Well. That’s nice to know

Via American Thinker:

And this reveal about Lawrence O’Donnell:

“Glenn, unlike you, I am not a progressive. I am not a liberal who is so afraid of the word that I had to change my name to progressive. Liberals amuse me. I am a socialist. I live to the extreme left, the extreme left of you mere liberals, okay?

As the author of the piece advocates, I’d like everyone to come out of the closet. Are you a socialist? Progressive (and you do know what that means, right)? Full-board commie? NOW is the moment.

Now, you may think that if you are “merely” a progressive (like Obama) there is no need to say it loud and say it proud. AU CONTRAIRE. The progressive party, as I’ve said before, is merely a better-marketed version of communism.

Progs are for redistributing weathlth just like commies! Social, economic, and gender justice! They are for supporting and economically encouraging family structures that have lead to the break-down of communities and society.

John Podesta on the “Progressive” way forward:

Historically, economic growth has centered on innovations that have changed the way we live and the way we do business. The automobile sparked a manufacturing boom that built the American middle class, a massive public investment in transportation infrastructure, and enormous public and private investment in housing. The computer set off trillions of dollars in innovation, built the service industry and the internet, and transformed health care, telecommunications, and the financial industries.

And while I think innovative technologies will undoubtedly continue to play a leading role in our world, I think we’re going to see future growth driven by innovative ideas. Specifically, I believe that sustainability will lie at the heart of economic expansion for the foreseeable future.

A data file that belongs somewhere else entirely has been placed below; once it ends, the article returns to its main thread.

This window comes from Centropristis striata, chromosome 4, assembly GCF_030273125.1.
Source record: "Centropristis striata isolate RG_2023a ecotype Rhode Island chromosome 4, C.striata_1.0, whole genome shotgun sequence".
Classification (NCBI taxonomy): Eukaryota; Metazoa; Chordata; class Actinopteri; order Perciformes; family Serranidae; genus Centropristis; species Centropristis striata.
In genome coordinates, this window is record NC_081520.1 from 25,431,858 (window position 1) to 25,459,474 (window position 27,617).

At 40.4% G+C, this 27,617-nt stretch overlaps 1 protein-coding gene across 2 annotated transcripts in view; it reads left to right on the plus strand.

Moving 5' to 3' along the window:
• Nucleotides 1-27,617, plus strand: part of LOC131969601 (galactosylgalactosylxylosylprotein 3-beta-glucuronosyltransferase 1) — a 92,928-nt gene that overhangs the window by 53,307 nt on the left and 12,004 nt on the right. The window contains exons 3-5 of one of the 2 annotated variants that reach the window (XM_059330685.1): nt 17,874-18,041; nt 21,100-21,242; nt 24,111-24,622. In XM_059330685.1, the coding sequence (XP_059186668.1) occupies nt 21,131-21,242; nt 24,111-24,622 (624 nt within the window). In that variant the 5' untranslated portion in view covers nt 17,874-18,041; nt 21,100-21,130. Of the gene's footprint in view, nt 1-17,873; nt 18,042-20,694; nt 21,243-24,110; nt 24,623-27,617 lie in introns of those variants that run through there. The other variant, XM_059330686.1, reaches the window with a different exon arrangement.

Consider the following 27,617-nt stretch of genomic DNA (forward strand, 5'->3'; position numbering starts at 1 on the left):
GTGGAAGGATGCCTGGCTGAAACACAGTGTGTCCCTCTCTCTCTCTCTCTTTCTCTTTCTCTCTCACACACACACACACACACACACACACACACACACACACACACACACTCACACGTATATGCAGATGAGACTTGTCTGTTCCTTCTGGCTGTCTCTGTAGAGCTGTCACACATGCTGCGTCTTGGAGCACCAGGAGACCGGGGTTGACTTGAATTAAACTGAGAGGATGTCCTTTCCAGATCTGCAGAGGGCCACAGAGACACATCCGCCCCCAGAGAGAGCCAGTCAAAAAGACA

Creating the conditions and culture of sustainability goes far beyond climate and energy. It means challenging prevailing notions of economic development, global competitiveness, and the way we pursue prosperity over the long term. This will require a wholesale restructuring of the American economy, of American infrastructure, and American government to deliver higher levels of performance. It will necessitate a massive public and private investment that will change how we consume natural resources and produce energy, increase efficiency and productivity, unleash innovation, create new jobs, strengthen our communities and infrastructure.

I find it amusing horrifying that Podesta can acknowledge the economic affects of FREE MARKET (although he doesn’t mention that) innovation as having changed our country for the better, and then immediately explain how government intervention is needed now. We need a wholesale restructuring of the American economy, infrastructure, and government that will require “massive” public investment. Which is what they’re trying to do.

The government can’t lead the way; it can barely keep it’s own shit straight.

The current administration and Obama are, of course, liberal progressives, which has resulted in the Day of the Dead for Democrats:

This meant that his agenda would largely be that of the liberal progressives: health-care reform with a major emphasis on near-universal coverage, cap-and-trade, a large economic stimulus focused more on government projects than on tax relief, a consumer-protection agency to regulate financial instruments.

Then came the mid-terms when America rejected this vision of hope and change. The midterms were not an embrace of conservatives but a rejection of progressivism lead by working class voters, who aren’t exactly the core constituents of the conservative movement. They way forward?

Conservatives celebrate freedom, opportunity, achievement, being our own boss, entrepreneurship. Working-class voters want these things, but in moderation. They know that not everyone can graduate from college or own a business. They want a political and economic system that rewards and supports their modest vision for their own lives, rhetorically and practically. Conservatives must figure out how to reconcile their core principles with working-class desires if they are to form a lasting, stable political coalition.

We’ve done it before. Ronald Reagan in 1964 said “We represent the forgotten American — that simple soul who goes to work, bucks for a raise, takes out insurance, pays for his kids’ schooling, contributes to his church and charity, and knows there just ‘ain’t no such thing as a free lunch.’” He knew that to attract the working- and middle-class voter, “that simple soul,” conservatives need to express what they already believe, that the simple soul has value as a creature made in God’s image.


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